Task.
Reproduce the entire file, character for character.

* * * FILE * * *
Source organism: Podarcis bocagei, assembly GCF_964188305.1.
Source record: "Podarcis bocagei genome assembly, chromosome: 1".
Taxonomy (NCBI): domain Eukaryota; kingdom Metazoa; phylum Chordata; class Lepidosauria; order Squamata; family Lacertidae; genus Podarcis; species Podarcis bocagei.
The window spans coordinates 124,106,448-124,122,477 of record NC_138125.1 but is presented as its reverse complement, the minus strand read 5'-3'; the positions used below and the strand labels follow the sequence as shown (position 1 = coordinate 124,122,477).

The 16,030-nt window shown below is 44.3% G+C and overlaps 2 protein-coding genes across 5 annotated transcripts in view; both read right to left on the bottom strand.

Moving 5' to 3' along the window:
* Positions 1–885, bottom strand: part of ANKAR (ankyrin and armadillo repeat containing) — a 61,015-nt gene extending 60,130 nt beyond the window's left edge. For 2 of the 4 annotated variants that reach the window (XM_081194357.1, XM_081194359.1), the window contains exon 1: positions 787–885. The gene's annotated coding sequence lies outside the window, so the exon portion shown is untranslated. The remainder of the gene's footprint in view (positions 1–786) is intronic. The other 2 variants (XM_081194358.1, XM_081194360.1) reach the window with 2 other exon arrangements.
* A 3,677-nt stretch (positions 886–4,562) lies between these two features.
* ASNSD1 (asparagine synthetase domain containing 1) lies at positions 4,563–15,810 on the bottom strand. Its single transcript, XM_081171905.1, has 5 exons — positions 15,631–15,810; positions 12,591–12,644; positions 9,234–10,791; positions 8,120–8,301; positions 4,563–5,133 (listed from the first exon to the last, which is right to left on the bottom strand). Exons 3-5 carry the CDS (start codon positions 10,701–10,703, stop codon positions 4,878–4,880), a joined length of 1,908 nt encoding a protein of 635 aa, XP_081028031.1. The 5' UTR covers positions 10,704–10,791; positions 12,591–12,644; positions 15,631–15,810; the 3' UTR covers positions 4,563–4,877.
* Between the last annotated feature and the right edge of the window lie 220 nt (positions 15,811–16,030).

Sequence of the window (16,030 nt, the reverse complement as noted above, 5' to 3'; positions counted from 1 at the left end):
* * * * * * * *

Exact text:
Source organism: Podarcis bocagei, assembly GCF_964188305.1.
Source record: "Podarcis bocagei genome assembly, chromosome: 1".
Taxonomy (NCBI): domain Eukaryota; kingdom Metazoa; phylum Chordata; class Lepidosauria; order Squamata; family Lacertidae; genus Podarcis; species Podarcis bocagei.
The window spans coordinates 124,106,448-124,122,477 of record NC_138125.1 but is presented as its reverse complement, the minus strand read 5'-3'; the positions used below and the strand labels follow the sequence as shown (position 1 = coordinate 124,122,477).

The 16,030-nt window shown below is 44.3% G+C and overlaps 2 protein-coding genes across 5 annotated transcripts in view; both read right to left on the bottom strand.

Moving 5' to 3' along the window:
* Positions 1–885, bottom strand: part of ANKAR (ankyrin and armadillo repeat containing) — a 61,015-nt gene extending 60,130 nt beyond the window's left edge. For 2 of the 4 annotated variants that reach the window (XM_081194357.1, XM_081194359.1), the window contains exon 1: positions 787–885. The gene's annotated coding sequence lies outside the window, so the exon portion shown is untranslated. The remainder of the gene's footprint in view (positions 1–786) is intronic. The other 2 variants (XM_081194358.1, XM_081194360.1) reach the window with 2 other exon arrangements.
* A 3,677-nt stretch (positions 886–4,562) lies between these two features.
* ASNSD1 (asparagine synthetase domain containing 1) lies at positions 4,563–15,810 on the bottom strand. Its single transcript, XM_081171905.1, has 5 exons — positions 15,631–15,810; positions 12,591–12,644; positions 9,234–10,791; positions 8,120–8,301; positions 4,563–5,133 (listed from the first exon to the last, which is right to left on the bottom strand). Exons 3-5 carry the CDS (start codon positions 10,701–10,703, stop codon positions 4,878–4,880), a joined length of 1,908 nt encoding a protein of 635 aa, XP_081028031.1. The 5' UTR covers positions 10,704–10,791; positions 12,591–12,644; positions 15,631–15,810; the 3' UTR covers positions 4,563–4,877.
* Between the last annotated feature and the right edge of the window lie 220 nt (positions 15,811–16,030).

Sequence of the window (16,030 nt, the reverse complement as noted above, 5' to 3'; positions counted from 1 at the left end):